The Waypoint Whistle “works like an elevator callbox that you can put anywhere in your factory,” Walker said. “It has a big blue button: you push it and a robot shows up. There are other buttons on the device that can send robots to other destinations.”
Workers have different views of AGVs and AIVs, Paul said.
“The AGV is perceived by the operator as an additional piece of automation, another piece of machinery,” he said. “The autonomous intelligent vehicle is a little more personal. It’s collaborative. Autonomous intelligent vehicles open it up for collaborative automation. Instead of a piece of automation, workers think of it as this equipment is a way of making me more productive.”
Productivity goes up, stress goes down
Productivity increases because workers don’t have to stop what they’re doing to deliver a cart or to wait on another worker to bring parts, Paul said. “An operator may gain 25 percent to 30 percent productivity.
It’s a costly waste of time when those skilled workers have to stop what they’re doing to move parts or products from one part of the factory to another.
“Machinists who know everything about the CNC machine they use every day are tired of pushing a cart every time they need to load materials into the CNC,” Walker said. “We talked to companies whose most valuable, most skilled employees spend hours and hours pushing carts. It’s absurd.”
“We visited a company that manufactures transmissions. It’s like a trillion-piece puzzle. When they get in the zone, there’s a rhythm to it. They have all these parts floating around in their minds. The last thing they want to do is stop and push a 300-pound transmission across a factory and lift it onto a conveyor. They hate it. They were glad to see our AMRs.”
By empowering the users, those users come up with new solutions that manufacturers hadn’t thought about, Jacobsen said.
A company in Finland had a mechanical fixture with a separate motor and a PLC for pushing down boxes. The operators came up with the idea to use the robot to go into the station, push a lever and the box came down automatically. I’ve seen in several factories where you have one or two workers who can now do other jobs because they’re not pushing the boxes.”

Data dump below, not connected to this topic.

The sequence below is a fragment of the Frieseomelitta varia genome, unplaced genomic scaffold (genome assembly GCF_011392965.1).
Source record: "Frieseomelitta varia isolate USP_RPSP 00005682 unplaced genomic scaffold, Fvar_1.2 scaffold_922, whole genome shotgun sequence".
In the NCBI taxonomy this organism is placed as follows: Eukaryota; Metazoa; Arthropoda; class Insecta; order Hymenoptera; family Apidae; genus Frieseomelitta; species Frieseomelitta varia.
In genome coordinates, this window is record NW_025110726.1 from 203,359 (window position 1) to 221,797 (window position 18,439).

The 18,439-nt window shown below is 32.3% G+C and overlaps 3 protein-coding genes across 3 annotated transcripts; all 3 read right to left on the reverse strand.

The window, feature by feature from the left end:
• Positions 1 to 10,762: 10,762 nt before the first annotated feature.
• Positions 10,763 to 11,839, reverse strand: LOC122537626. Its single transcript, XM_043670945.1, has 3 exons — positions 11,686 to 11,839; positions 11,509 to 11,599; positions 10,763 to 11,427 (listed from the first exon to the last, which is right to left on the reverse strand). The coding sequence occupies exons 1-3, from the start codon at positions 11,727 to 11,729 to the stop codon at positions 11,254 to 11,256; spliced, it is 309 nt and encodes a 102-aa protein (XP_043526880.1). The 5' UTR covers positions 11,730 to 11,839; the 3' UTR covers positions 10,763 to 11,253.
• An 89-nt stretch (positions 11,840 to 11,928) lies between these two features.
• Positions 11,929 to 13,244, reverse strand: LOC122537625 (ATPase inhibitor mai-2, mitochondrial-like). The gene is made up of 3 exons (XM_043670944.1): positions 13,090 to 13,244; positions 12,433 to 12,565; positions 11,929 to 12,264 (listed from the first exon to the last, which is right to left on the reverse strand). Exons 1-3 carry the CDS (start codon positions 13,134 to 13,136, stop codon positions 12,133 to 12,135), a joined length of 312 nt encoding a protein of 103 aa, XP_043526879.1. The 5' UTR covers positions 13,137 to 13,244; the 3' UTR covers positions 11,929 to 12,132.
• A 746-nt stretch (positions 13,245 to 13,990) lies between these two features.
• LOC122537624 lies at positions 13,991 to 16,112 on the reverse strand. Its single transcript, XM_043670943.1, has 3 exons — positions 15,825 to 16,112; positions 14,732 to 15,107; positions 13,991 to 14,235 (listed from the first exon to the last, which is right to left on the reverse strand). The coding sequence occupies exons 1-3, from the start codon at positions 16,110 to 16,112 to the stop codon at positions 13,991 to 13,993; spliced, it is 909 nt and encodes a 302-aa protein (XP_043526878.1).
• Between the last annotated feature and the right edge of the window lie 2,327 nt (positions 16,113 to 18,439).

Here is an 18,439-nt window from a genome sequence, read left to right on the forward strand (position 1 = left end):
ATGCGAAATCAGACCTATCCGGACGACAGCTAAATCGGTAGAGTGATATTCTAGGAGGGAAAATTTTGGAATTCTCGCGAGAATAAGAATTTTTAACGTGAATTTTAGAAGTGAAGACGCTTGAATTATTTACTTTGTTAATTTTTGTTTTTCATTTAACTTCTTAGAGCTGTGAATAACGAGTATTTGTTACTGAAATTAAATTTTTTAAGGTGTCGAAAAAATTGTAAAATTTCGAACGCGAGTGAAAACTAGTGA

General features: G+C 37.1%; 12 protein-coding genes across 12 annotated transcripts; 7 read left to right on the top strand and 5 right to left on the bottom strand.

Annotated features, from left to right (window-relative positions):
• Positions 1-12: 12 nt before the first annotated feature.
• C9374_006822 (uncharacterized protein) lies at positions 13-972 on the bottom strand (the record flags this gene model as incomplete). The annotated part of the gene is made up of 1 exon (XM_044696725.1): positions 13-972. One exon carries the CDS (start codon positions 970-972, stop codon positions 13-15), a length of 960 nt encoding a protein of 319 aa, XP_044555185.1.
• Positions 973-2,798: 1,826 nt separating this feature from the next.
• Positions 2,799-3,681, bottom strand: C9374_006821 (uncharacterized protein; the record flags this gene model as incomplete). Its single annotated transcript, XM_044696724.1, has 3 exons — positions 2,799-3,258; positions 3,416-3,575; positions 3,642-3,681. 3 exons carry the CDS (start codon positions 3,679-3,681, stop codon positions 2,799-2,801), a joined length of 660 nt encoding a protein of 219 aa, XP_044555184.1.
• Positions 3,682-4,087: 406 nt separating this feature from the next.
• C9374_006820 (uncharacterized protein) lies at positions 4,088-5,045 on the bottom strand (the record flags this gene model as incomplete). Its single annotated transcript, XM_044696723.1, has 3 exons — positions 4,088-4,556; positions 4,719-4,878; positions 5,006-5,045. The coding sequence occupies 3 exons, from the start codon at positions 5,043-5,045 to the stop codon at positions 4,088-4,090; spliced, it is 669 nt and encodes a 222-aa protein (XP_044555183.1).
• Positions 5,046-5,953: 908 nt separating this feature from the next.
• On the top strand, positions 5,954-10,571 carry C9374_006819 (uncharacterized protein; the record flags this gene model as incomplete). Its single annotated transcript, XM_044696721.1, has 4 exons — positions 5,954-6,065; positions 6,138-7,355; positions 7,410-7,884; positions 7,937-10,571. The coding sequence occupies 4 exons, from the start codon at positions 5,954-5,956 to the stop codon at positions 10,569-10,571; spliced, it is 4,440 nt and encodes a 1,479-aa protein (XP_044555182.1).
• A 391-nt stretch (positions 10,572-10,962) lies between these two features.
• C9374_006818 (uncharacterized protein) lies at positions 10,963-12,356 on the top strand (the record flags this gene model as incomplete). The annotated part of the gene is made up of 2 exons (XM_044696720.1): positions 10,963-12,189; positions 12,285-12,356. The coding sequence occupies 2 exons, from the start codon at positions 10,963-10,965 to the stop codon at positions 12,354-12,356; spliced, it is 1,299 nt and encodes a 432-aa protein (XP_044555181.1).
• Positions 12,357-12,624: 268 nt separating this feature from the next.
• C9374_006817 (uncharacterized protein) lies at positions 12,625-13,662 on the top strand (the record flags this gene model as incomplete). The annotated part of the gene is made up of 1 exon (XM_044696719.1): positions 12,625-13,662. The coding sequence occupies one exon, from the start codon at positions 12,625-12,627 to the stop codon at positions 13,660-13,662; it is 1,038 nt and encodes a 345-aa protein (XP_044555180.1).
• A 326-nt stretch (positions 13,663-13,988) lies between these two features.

Another factory realized unexpected benefits from deploying AMRs to deliver samples for quality control, he said. Before the autonomous robots, workers delivered batches of products for quality control four times a day.
“They predicted that the main benefit would be that the workers didn’t have to get out of what they were doing and take 10 minutes to deliver the product,” he said.
But they found two other benefits.
First, quality control worked much smoother running batches every 10 minutes with AMRs, he said. “Before, with the large amount of samples, quality control got very busy. They had to wait a long time before they got results back. Having the robots come by every 10 minutes for smaller batches, the whole process of quality control coming back got much faster. That saved a lot of work—an effect they didn’t anticipate when they started.”
The second benefit: Employee stress went down. “Employees didn’t have to stop what they were doing,” Jacobsen said.
Automation door opens wider
The improved, intuitive technology has opened the door for more factory automation—for smaller and medium sized plants and for plants with more dynamic, flexible needs and conditions.
“The AMR is better suited for companies that said no to AGVs because of their limitations,” Walker said. “A lot of people who have AGVs now either rebuilt their operation to accommodate them or their production facility was so rigid, so regimented than an AGV can work in that incredibly structured environment. The other 99 percent of the manufacturing world is too chaotic. Those people have been saying no to AGVs for a long time. Those are the people we want to reach with AMRs.”
MiR in June introduced the MiR500 which is a bigger, faster and stronger mobile robot, Jacobsen said. It has a lifting capacity of 500 kg (1,100 lbs) and can automatically collect, transport and deliver pallets with speeds of nearly 4.5 mph.
The MIR500 joins the MiR100 and MiR200 to form a complete fleet of flexible and easy-to-program MiR robots for both heavy and light transport that can optimize logistics throughout the entire production chain from warehouse to the delivery of goods, he said.
What’s next for Waypoint is to take the Workforce First design approach, “and all of the work that we have done on ease of use, and give workers those capabilities in robots with different form factors,” Walker said.
Vector fills a need that has been voiced over and over: a compact AMR that can move where people move, Walker said. “But our customers also need to move bigger things, with the same ease and precision as Vector, so we will be responding to those requests.”
As early adopters of AIVs provide feedback to designers, mobile robots will become more intelligent, complex and collaborative, Paul said. Improving tech will enable more fleet-wide management and navigation, he added.